Listening can be categorised into:
i. Passive listening- the listener is unmotivated and is least interested in the message being communicated.
ii. Active listening- it is purposeful and the listener responds to the words and feelings of the sender for understanding. The listener hears the message, and understands the meaning before verifying the meaning through feedback.
Active listeners are characterised by :
• High level concentration and avoidance of distractions when others are talking e.g. talking, interjections etc;
• Encouraging others to talk less, being attentive, paraphrasing, probing, avoid dominating discussions and use of positive non-verbal
• Provision of feedback accordingly;
• Showing acceptance to the person talking by not being judgemental.
This is aimed at ensuring that the original communicator’s intention is understood by the second one. Feedback can be relayed through paraphrasing of the sender’s words, restating his or her feelings and nodding.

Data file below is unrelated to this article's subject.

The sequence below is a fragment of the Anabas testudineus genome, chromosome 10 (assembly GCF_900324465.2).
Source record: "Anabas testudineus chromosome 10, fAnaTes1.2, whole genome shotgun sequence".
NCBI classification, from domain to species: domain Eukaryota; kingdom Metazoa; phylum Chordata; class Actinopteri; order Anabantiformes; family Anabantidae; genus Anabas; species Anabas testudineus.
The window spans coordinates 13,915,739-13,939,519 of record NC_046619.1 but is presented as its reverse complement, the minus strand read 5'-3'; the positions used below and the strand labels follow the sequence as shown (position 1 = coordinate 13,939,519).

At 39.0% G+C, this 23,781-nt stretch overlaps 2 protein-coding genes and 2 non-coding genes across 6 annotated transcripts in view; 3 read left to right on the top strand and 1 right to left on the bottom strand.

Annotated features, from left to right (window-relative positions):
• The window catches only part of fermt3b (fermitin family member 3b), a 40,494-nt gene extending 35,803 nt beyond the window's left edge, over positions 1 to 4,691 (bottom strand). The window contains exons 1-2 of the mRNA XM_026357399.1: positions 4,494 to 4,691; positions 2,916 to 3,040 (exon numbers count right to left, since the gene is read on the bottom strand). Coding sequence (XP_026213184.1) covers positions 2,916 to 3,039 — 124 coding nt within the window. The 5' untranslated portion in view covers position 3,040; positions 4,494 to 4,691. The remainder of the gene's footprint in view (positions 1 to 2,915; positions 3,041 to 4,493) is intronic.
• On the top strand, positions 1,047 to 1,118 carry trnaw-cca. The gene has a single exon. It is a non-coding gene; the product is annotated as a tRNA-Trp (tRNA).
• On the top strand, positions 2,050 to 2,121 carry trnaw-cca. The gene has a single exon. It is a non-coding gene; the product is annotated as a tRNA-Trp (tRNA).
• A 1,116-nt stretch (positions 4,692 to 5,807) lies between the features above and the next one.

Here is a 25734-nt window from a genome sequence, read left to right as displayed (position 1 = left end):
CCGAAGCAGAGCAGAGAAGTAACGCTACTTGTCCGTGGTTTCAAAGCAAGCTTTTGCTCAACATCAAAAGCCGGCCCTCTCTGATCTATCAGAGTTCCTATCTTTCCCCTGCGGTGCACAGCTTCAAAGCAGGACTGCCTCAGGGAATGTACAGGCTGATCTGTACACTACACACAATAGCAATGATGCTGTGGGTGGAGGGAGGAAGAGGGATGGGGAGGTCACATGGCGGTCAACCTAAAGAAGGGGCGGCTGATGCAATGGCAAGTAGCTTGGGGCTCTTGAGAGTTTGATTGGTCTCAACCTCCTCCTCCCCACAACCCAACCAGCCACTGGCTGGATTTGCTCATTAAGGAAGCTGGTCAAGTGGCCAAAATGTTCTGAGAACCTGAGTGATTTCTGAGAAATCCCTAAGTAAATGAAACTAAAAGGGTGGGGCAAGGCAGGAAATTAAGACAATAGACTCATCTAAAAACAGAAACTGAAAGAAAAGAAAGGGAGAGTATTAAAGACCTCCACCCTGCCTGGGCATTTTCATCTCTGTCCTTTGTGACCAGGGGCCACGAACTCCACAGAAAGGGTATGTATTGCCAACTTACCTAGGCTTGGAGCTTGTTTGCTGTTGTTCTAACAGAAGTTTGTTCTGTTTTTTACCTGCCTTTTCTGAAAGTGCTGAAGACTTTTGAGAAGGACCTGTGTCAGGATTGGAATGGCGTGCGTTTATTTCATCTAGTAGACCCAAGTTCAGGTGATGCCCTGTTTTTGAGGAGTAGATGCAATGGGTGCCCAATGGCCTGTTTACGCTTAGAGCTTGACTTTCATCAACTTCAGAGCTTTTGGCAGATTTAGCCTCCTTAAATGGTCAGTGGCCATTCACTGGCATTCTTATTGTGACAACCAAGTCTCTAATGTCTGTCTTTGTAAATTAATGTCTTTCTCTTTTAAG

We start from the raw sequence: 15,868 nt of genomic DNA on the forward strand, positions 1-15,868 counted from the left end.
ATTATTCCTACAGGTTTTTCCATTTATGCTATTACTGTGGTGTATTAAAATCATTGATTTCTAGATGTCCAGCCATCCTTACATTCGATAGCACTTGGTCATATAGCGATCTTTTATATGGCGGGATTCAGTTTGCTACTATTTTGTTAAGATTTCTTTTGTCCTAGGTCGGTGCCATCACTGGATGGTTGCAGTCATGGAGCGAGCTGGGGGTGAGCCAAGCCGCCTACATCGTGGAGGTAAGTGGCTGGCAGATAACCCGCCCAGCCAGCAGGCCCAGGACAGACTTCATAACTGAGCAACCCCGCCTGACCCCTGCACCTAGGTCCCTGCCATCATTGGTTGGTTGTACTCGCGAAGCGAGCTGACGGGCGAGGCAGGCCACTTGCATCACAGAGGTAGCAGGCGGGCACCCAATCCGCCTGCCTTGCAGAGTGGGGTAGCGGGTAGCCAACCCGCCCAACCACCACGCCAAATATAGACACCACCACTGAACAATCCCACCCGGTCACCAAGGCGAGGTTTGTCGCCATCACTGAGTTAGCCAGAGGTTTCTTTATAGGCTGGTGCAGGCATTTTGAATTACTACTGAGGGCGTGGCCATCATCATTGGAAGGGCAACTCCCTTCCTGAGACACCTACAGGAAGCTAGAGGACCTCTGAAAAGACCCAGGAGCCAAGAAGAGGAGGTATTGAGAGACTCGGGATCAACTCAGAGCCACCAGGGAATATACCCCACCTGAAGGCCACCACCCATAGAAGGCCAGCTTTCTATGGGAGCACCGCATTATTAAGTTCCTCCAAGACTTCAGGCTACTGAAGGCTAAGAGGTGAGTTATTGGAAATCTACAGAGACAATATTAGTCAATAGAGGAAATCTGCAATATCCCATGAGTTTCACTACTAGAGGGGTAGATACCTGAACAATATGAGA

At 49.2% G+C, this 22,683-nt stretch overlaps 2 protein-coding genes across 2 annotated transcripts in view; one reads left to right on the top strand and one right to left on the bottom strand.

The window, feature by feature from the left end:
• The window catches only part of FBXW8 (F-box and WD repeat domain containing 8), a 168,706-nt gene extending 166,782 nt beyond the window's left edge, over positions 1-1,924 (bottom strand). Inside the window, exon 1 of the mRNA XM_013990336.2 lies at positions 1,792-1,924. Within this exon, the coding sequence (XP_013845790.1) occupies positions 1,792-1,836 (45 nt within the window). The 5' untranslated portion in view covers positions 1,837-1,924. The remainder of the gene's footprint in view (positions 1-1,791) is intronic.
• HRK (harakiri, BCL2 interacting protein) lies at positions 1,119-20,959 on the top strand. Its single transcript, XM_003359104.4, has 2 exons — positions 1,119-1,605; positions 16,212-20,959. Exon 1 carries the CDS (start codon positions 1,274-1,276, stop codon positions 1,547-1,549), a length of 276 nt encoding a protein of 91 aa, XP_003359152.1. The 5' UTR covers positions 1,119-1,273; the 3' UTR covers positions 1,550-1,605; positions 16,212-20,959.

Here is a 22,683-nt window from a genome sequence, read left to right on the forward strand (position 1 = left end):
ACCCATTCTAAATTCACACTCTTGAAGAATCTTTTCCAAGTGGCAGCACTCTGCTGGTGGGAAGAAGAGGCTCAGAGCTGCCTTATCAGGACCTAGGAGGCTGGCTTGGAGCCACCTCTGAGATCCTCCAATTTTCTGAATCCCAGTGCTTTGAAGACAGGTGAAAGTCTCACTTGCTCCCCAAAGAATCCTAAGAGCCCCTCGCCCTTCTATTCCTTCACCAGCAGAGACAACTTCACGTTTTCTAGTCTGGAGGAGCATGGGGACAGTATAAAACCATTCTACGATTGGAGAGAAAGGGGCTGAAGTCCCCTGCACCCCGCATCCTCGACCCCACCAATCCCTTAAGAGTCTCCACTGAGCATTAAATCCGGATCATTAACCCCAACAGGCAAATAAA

Feedback is categorised into:
i. evaluative- judging the worthiness or appropriateness of the other person’s statement;
ii. interpretive- trying to explain what the sender’s statement means (paraphrasing);
iii. supportive- trying to assist the other communicator;
iv. Probing- attempting to get more information, continue the discussion or to clarify a point;
v. Understanding- attempting to fully discover what the other communicator means by his or her statements.
This is communication that does not involve use of words. It is effective in reinforcing the message. Non-verbal cues include:
i. Eye contact- it conveys interest, concern, warmth and credibility. Do not stare!
ii. Facial expression- smiling will make a listener approachable and therefore attract the other communicator;
iii. Gestures- they make conversation more interesting and facilitate understanding as they attract attention;
iv. Posture and body orientation- talking while facing the other and leaning forward shows receptiveness and friendliness;
v. Proximity- maintain a respectable distance otherwise it can inhibit communication;
vi. Vocal- monotone portrays one as dull and boring thus curtailing communication. This includes tone, pitch, rhythm, loudness and timbre.
Dr. Kellen Kiambati holds a PhD in business administration with a focus on strategic management from JKUAT and an MBA from KEMU. She is a certified business associate (CBPA) and a member of the Institute of Human Resource Management of Kenya. She is also the author of business Research Methods and can be reached on firstname.lastname@example.org